2014 Florida Volunteer Updates

As the North Atlantic right whales migrate to the South Georgia/Northern Florida coast each winter volunteers help watch for and capture critical details related to this endangered species. This information helps scientists track the fate of the species and acts as a first alert system to pilots in the shipping lanes to avoid accidental killings. This blog shares the findings, photos and other pertinent information gathered from the Palm Coast Sector Volunteer Team while helping to connect and communicate the many ways we can protect the right whales and sustain our wonderful ocean life.

Saturday, June 2, 2012

Another Pygmy Sperm Whale Beaches Nearby

While I have been a volunteer for the Marineland Right Whale Project for just the past few years, they were years of abundant sightings of both the right whale and the humpback. This season was just the opposite, deafeningly quiet and cut short due, as it is assumed, to warmer water temperatures. But then, as the "right" season ended, two of us spotted what was likely a pygmy sperm whale in our waters. Then two pygmy sperm whales were found beached within weeks of each other just south of us. But we were wrong to think that was the end of it.

According to The St Augustine Record's website, a sperm whale was found beached yesterday evening in a tidal creek in St Augustine. While this raises more questions, it begs for even more answers. Why are they coming in so close to shore? Assuming it is because they are sick, what is causing it? Is there a specific illness spreading within the whale community? Is it tied to the lack of sightings of the right whales? Is it something in the water, something man is doing or is it just the natural order of things? All certainly good questions and while scientifically interesting it is still heart breaking to witness. Here's the article below and the link to the story at The St Augustine Record. Whale on!
Biologists try to save beached whale by Hospital Creek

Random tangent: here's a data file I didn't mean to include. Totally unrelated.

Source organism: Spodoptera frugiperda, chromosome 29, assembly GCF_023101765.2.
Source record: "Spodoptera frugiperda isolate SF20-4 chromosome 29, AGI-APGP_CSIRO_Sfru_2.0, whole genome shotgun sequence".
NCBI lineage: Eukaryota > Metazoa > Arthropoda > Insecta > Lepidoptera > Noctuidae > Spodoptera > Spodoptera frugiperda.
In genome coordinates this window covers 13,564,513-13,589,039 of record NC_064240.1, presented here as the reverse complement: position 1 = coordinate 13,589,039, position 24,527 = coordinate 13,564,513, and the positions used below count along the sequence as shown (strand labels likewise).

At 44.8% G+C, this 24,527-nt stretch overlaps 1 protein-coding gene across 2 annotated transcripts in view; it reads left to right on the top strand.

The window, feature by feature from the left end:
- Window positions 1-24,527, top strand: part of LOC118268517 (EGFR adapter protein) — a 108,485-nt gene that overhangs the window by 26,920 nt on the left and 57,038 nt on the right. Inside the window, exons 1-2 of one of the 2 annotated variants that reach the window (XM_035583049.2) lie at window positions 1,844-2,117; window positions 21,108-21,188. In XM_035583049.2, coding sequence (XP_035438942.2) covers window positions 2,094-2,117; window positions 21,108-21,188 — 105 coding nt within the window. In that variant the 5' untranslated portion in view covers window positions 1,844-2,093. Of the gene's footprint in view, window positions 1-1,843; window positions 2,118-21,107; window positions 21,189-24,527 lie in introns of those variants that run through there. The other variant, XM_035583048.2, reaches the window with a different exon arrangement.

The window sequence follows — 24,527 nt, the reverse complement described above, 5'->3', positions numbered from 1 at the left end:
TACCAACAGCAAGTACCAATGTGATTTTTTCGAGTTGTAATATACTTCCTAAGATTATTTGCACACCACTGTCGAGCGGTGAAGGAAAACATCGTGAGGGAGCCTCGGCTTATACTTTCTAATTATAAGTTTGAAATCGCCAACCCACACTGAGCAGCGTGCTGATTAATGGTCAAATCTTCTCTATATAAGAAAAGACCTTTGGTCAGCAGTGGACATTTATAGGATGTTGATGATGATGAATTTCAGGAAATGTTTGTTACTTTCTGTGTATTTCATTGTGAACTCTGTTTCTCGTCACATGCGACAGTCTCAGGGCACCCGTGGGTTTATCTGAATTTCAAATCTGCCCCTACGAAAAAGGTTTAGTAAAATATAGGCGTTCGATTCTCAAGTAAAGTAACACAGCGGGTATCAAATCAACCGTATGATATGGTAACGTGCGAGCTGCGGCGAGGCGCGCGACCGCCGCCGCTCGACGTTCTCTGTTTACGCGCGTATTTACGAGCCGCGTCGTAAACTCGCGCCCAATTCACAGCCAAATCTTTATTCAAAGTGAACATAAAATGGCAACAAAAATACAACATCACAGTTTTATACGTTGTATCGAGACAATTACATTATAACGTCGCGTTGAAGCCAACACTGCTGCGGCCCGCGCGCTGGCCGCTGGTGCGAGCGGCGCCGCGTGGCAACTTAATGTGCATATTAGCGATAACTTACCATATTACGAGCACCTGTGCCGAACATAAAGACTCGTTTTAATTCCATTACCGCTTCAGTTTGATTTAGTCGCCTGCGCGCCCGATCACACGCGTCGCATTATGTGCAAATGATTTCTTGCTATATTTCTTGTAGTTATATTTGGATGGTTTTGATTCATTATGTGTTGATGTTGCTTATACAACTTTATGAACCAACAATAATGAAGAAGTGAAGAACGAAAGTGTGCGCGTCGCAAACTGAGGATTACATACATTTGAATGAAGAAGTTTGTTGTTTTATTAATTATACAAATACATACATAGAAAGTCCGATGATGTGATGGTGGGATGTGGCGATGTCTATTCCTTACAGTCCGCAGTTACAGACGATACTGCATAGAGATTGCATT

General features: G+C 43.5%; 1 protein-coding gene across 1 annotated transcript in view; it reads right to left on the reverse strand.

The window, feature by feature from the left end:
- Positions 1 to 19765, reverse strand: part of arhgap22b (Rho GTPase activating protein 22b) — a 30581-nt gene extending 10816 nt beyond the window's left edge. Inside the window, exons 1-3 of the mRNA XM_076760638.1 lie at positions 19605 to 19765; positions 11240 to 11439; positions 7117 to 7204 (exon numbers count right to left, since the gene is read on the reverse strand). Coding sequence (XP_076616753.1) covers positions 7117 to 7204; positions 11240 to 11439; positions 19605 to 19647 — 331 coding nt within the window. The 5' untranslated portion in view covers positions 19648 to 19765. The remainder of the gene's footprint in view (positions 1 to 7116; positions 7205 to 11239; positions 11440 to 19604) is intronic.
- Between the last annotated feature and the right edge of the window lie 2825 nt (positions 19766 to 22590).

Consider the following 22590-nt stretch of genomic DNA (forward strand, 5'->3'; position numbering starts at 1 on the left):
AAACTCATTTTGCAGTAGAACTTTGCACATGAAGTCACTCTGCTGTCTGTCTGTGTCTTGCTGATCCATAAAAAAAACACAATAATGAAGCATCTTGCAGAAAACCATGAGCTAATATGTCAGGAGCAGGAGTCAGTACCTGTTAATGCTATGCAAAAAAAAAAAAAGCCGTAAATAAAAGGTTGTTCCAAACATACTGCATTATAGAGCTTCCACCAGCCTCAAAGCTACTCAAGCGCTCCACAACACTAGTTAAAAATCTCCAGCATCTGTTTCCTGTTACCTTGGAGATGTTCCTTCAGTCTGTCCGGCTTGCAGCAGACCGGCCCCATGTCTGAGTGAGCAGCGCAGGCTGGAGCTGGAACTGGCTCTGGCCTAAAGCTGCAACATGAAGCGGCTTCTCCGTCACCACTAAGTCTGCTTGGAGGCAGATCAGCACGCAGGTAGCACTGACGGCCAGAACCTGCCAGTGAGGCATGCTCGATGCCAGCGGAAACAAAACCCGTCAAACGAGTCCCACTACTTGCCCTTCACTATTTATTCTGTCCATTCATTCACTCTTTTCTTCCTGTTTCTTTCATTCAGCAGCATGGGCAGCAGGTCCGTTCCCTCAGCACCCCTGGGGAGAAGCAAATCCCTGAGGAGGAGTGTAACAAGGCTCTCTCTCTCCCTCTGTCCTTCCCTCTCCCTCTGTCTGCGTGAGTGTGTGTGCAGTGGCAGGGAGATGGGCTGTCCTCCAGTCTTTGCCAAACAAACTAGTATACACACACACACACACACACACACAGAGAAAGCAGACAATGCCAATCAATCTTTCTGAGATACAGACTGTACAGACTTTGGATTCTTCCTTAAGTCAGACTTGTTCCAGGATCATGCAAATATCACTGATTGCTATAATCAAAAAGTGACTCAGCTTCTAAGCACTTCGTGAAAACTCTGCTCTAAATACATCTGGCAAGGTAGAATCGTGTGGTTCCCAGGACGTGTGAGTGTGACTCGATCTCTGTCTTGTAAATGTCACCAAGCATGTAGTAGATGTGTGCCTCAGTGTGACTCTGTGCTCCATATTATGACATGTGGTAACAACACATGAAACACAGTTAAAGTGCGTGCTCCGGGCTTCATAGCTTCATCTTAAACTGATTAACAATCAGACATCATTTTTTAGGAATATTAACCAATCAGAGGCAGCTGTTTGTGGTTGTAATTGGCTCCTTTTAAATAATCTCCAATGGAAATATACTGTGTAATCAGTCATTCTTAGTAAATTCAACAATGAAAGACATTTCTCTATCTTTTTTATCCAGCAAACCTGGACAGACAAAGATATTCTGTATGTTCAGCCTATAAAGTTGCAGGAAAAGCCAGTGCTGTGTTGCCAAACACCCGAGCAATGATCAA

Sick whale found in shallow water
June 2, 2012, 12:03 am
A team of biologists and marine mammal experts quickly assembled at the end of Ocean Avenue in St. Augustine on Friday evening after a kayaker spotted a small whale circling near Hospital Creek.

Florida Fish and Wildlife Commission
workers try to carry the pygmy whale to
a truck on Friday evening. By Peter Guinta
Larry Kendrick of EcoTours, a company based at St. Augustine Marina, had been kayaking near the creek about 6 p.m. when he spotted the 11-foot to 12-foot pygmy sperm whale and called the Florida Fish & Wildlife Conservation Commission hotline. Hospital Creek is near Mission of Nombre de Dios, site of the large cross north of downtown St. Augustine. 

FWC Marine Mammal Biologist Nadia J. Gordon arrived, as did George Biedenbach, director of conservation programs for The Georgia Aquarium Conservation Field Station in Flagler County, Hillary Register of the Jacksonville Zoo & Gardens Stranding Team and Zack McKenna of Eco- Tours.

Gordon said pygmy sperm whales were the second most common stranding mammal, behind bottlenose dolphins, and scientists think that most strandings are caused by cardiomyopathy, which is a heart condition.
Last year, there were four such strandings recorded from the Georgia state line to Flagler County.

“If you see a stranded whale, dolphin or manatee, whether it’s live, dead or tagged, call our hot- line at 888-404-FWCC,” Gordon said. “Don’t try pushing it out to sea again. They’re stranding for a reason. They’ll just wash up on shore somewhere else.”

The long black whale was obviously sick, as it didn’t thrash about when a dozen humans tried to slide it carefully into a rubberized sling. When the sling was moved, it flipped its powerful tail. None of the young crew, working in muddy, shallow water containing sharp oyster whells, were hit by the flip, but some of them came ashore with bloody feet from shell cuts. 
   Ashore, a steel cable was hooked to the sling and a winch lifted the patient into the Georgia Aquarium’s    truck.
This whale was a “kogia,” a genus name. They eat mostly squid and are usually found far offshore.
Gordon said it is difficult to immediately tell if this is a pygmy sperm whale or a dwarf sperm whale, To make it even more difficult to identify, there are also dwarf pygmy whales out there. This one would be sedated but eventually die, she said. After that, marine scientists would do a necropsy, which is an autopsy on animals. 
“The more we can learn about them, the more we can help the species,” Gordon said.

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